The number of distracted driving accidents in Virginia and around the country has increased alarmingly in the past several years, and most road safety advocates have concluded that an epidemic of cellphone use while behind the wheel is largely to blame. The National Safety Council observes its annual Distracted Driving Awareness Month in April, and data from two surveys suggests that efforts to reduce driver distraction could save even more lives than previous campaigns aimed at curbing drunk driving.
A report released in February by the AAA Foundation for Traffic Safety revealed that young millennials are most likely to engage in unsafe driving behavior such as texting. An overwhelming 88 percent of the drivers aged between 19 and 24 polled by AAA researchers admitted to behaving recklessly while behind the wheel during the last 30 days. Older drivers also confessed to regularly making poor driving decisions, and more than two-thirds of the motorists between 60 and 74 years of told the AAA that they had recently behaved negligently.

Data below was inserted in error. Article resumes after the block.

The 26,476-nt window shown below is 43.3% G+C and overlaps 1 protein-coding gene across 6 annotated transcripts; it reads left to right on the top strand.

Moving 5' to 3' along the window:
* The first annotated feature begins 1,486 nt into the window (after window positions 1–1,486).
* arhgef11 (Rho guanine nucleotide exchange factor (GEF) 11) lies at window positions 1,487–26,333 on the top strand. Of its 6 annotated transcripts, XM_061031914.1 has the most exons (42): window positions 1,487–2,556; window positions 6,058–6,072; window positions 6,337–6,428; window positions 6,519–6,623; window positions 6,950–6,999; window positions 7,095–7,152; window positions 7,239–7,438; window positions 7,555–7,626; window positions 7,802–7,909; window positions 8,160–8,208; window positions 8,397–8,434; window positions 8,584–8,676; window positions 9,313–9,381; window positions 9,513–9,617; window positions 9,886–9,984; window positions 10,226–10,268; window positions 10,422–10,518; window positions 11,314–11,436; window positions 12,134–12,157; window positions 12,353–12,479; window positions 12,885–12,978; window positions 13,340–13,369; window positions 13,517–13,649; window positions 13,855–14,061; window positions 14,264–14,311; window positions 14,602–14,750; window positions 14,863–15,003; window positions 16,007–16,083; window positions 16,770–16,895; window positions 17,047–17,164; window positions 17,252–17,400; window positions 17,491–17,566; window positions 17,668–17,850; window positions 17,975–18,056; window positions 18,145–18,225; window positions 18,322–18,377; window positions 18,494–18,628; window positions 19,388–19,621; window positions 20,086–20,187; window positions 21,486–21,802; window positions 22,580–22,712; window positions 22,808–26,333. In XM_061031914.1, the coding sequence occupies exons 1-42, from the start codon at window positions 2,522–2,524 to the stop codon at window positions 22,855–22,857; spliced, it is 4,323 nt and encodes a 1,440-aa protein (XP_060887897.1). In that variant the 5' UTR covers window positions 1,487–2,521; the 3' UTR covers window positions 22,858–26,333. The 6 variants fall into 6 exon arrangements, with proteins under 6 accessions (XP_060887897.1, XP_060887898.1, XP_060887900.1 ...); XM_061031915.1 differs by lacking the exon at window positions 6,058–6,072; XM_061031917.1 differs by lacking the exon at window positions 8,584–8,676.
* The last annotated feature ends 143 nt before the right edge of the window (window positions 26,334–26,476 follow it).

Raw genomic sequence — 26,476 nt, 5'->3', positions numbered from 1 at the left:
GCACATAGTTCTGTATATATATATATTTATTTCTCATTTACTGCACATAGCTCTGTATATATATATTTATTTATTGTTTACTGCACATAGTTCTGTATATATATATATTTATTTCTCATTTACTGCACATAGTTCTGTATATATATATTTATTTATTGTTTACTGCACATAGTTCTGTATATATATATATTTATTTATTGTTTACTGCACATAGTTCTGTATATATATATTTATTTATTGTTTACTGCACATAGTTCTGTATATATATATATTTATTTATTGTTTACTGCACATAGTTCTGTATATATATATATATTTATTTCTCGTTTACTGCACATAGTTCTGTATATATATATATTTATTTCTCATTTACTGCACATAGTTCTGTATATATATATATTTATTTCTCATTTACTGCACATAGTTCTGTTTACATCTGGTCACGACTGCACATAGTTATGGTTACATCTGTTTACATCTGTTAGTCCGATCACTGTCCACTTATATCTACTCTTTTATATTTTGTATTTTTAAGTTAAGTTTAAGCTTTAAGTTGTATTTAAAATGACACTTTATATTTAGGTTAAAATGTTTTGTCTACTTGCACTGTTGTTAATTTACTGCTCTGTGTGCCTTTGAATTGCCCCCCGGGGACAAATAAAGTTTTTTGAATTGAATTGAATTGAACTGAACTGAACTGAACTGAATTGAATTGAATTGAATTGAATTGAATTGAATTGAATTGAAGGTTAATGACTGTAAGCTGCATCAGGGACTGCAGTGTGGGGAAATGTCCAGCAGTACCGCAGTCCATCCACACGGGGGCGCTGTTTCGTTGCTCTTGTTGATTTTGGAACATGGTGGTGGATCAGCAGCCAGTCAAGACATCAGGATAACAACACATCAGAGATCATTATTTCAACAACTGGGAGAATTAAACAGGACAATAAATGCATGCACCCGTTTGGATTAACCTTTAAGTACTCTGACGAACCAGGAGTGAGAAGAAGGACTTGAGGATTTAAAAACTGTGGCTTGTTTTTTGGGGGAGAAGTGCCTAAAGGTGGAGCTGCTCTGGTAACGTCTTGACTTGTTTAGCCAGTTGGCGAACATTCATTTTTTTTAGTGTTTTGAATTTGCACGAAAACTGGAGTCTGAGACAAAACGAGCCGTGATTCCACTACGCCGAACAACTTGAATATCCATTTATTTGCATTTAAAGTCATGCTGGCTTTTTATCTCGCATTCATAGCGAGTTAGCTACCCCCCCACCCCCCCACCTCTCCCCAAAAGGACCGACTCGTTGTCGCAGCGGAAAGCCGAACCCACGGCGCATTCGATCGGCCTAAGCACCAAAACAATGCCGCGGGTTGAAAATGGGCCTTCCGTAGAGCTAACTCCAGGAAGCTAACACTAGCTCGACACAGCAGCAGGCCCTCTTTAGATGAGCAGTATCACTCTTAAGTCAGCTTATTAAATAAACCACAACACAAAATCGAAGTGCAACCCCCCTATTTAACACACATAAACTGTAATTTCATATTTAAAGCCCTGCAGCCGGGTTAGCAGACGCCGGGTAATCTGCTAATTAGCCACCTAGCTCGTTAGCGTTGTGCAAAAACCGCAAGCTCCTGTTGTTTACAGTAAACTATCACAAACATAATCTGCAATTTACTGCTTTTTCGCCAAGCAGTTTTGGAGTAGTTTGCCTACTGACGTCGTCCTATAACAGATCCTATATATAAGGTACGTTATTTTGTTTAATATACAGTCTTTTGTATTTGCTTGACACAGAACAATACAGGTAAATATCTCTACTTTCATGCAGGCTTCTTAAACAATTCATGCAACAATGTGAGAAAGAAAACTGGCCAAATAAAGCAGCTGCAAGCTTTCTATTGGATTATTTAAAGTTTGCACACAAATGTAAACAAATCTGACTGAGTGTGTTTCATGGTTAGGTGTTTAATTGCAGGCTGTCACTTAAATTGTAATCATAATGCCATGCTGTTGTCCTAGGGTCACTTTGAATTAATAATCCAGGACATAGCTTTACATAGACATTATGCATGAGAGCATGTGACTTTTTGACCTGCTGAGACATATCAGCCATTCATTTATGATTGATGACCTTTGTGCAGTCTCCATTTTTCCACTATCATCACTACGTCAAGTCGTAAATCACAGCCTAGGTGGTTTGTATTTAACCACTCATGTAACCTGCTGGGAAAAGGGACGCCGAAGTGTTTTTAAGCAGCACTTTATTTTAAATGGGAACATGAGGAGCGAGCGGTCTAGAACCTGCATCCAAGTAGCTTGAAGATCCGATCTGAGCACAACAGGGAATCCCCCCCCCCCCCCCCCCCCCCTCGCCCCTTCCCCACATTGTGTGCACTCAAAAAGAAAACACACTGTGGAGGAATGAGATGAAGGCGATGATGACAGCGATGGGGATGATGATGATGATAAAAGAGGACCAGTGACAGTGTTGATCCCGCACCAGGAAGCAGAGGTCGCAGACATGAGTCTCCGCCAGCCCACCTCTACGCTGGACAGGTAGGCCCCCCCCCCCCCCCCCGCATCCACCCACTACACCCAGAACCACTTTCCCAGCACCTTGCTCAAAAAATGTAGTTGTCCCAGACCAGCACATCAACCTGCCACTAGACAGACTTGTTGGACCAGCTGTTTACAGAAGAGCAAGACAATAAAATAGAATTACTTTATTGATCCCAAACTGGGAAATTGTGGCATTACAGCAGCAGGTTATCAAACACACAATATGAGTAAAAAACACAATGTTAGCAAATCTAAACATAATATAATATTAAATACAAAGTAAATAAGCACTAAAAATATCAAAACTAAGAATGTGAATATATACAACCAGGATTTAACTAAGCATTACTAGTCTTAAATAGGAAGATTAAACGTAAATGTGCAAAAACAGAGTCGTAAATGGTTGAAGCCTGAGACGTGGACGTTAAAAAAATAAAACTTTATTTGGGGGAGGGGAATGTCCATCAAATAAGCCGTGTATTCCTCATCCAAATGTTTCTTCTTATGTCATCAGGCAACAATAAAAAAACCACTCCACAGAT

The results of a study conducted as part of an AT&T safety campaign may be particularly concerning for lawmakers and road safety advocates. Seven out of 10 of the drivers surveyed said that they regularly used their cellphones while behind the wheel, and almost a third of them admitted to accessing the internet while driving. Social media platforms like Twitter and Facebook were the most popular online destinations for drivers according to the study.
The injuries suffered in distracted driving crashes are often extremely serious due to the high speeds involved, and experienced personal injury attorneys may call upon medical experts when preparing litigation on behalf of accident victims. Those who have been left badly injured by automobile accidents often face months of expensive medical treatment and physical therapy, and attorneys could help to ensure that the damages they seek are sufficient to cover the costs of their clients' care.